The retirement was finally done, at least, insofar as closing the office. I emptied six rooms, 900 square feet, of all evidence of my 40 years’ occupation and practice of law. All the old typewriters, printers, computers, desks, chairs, etc. that were so familiar and served me well – gone. It’s odd the sentiment and attachment felt for inanimate things. The books, OMG, the books, the foundation of my knowledge, the tools of my trade, although some were just for show. All gone. The contents of ten legal sized four-drawer metal file cabinets were emptied into large bins which, along with more than 40 legal-sized boxes of files, were unceremoniously hauled out and shredded. It’s impossible to describe the emotions, watching 40 years of life’s work dumped into a truck and shredded. All those hours, days, weeks and years of work, rendered into tiny disparate strips of paper. Maybe they’ll be recycled and reborn as Starbucks cups. Or maybe birthday and get-well cards, printed on the back: “Made from 100% recycled career of John C. Chappell, Attorney at Law.” Having my routine ripped out has been more of a shock than expected. Life used to be: get up, breakfast, drive to post office for mail, drive to office, work, work, work, drive home, supper, more work or, with luck, some family time, bed; repeat, repeat, repeat… The vacuum created by the loss of routine and familiarity has been a shock. Don’t miss the profession, though! Don’t get me started about why I’m so happy to put the legal profession behind me. I’ll just say, it’s not the profession it was when I entered it.
Trying hard to become retired but neither clients nor judges nor fate is cooperating much. Days tick off relentlessly as the Feb. 28 deadline to vacate the office looms like a grizzly awakened from hibernation who has spied his first meal of spring. Deadlines imposed by indifferent authorities creep forward relentlessly, competing for time against financial challenges and puzzles that for years were content to lie dormant but have chosen this time to turn urgent and threaten dire consequences. Not to mention other obligations ranging from those spawned by dad’s demise to the grind of simply dealing with life’s mundane daily challenges. I take little breaks when possible to read books, a recent one of which took an analytical look at the saying, “what doesn’t kill you makes you stronger”. The author noted that such things could leave you disabled or otherwise in a condition other than stronger, however much someone might argue about strength of character. So, I’d just as soon skip a third heart attack, thank you very much. Wish me luck. And, if anybody wants some impressive-looking law books to decorate their walls, I have quite a lot for the taking, as well as a few desks, chairs, etc.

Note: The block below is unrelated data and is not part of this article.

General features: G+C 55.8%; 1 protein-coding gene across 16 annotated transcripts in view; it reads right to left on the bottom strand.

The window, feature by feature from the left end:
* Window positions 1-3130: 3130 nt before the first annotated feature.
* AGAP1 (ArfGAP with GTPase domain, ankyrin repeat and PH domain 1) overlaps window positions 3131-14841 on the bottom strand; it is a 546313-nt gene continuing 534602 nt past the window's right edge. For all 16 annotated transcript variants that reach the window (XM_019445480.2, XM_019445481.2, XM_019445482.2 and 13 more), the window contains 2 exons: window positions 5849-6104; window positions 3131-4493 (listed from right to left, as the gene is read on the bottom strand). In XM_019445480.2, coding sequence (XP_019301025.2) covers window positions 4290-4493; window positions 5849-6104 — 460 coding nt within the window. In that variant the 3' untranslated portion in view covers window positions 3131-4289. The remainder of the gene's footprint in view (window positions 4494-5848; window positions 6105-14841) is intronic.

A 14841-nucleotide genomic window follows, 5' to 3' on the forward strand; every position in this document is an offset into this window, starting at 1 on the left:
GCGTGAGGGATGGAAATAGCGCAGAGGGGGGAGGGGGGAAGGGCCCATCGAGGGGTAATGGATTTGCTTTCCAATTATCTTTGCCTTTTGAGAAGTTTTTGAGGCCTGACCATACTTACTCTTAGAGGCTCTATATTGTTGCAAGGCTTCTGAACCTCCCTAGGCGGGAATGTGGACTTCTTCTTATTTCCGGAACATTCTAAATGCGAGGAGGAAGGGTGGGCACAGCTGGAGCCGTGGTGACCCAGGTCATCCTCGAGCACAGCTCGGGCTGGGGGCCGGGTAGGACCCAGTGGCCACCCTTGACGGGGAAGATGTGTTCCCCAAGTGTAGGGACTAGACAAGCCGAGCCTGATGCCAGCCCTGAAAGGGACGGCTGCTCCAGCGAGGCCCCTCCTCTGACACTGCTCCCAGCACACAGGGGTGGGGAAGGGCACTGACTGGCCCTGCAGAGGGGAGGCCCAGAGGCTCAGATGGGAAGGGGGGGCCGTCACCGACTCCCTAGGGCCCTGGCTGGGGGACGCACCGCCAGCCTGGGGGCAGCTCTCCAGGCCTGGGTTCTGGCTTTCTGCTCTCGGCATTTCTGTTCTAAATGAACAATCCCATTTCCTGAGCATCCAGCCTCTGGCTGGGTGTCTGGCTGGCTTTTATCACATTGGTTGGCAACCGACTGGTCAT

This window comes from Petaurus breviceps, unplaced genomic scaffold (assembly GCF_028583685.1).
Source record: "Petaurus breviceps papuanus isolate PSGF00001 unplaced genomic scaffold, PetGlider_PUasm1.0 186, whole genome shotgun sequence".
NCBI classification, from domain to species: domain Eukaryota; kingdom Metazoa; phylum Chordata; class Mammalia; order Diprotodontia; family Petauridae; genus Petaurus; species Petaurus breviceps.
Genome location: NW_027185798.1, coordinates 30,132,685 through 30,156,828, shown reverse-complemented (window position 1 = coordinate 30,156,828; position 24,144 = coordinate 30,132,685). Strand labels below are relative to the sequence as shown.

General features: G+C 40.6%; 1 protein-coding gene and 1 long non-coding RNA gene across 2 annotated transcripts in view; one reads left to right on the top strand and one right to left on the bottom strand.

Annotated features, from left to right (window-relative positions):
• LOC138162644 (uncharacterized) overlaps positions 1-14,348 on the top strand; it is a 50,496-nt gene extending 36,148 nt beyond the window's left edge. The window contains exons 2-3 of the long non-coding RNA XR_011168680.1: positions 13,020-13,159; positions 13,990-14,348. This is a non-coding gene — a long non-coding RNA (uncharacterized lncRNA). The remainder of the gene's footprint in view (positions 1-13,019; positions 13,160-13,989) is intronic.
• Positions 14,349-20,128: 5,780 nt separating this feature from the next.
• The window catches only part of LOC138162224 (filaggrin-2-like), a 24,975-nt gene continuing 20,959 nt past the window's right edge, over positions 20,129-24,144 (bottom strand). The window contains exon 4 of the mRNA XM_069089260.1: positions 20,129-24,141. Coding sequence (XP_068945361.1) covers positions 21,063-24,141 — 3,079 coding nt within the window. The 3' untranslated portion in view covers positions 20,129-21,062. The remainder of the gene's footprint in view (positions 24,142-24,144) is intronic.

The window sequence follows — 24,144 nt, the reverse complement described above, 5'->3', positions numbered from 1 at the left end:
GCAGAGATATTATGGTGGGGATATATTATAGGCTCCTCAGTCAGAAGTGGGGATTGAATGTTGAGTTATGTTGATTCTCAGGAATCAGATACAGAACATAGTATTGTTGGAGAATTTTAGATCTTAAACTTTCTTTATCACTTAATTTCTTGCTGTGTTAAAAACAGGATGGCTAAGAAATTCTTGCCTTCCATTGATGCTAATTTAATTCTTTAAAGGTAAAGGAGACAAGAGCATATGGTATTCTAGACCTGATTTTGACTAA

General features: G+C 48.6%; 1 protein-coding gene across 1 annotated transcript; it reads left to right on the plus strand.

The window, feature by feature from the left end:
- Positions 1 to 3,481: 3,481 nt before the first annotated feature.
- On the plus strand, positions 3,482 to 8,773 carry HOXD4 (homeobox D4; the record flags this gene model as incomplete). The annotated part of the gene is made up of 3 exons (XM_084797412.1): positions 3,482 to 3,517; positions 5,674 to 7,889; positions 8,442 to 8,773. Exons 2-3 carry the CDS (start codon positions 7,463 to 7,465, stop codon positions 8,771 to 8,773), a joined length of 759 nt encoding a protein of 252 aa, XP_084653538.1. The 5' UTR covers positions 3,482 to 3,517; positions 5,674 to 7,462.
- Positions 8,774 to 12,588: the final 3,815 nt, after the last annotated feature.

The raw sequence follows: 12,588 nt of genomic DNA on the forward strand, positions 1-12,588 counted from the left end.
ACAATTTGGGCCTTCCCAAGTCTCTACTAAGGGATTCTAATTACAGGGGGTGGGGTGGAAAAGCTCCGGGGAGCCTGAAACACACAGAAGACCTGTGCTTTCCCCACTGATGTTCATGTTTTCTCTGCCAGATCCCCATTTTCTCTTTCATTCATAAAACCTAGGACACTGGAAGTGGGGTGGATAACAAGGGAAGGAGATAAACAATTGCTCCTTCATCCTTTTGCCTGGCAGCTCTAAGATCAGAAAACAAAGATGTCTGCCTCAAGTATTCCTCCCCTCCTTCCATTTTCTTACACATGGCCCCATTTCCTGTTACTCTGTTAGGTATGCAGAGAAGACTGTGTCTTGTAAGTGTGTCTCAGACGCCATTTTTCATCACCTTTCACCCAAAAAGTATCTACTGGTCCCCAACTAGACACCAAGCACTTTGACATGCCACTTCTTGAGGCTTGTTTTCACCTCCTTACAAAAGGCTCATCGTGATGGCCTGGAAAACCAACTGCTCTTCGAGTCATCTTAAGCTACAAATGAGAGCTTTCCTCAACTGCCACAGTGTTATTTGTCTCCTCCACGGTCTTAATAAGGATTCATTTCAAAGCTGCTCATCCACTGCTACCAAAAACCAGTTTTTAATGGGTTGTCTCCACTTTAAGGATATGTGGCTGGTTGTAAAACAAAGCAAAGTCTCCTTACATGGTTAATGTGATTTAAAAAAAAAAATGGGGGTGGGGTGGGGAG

Whenever I get this retirement behind me, I’ll likely add more thoughts about it here. There are several things I’d like to say about the legal profession, and about oil & gas, and about government agencies, and about politics, and about probably a few other things. For now, though, I just need to get this retirement thing behind me.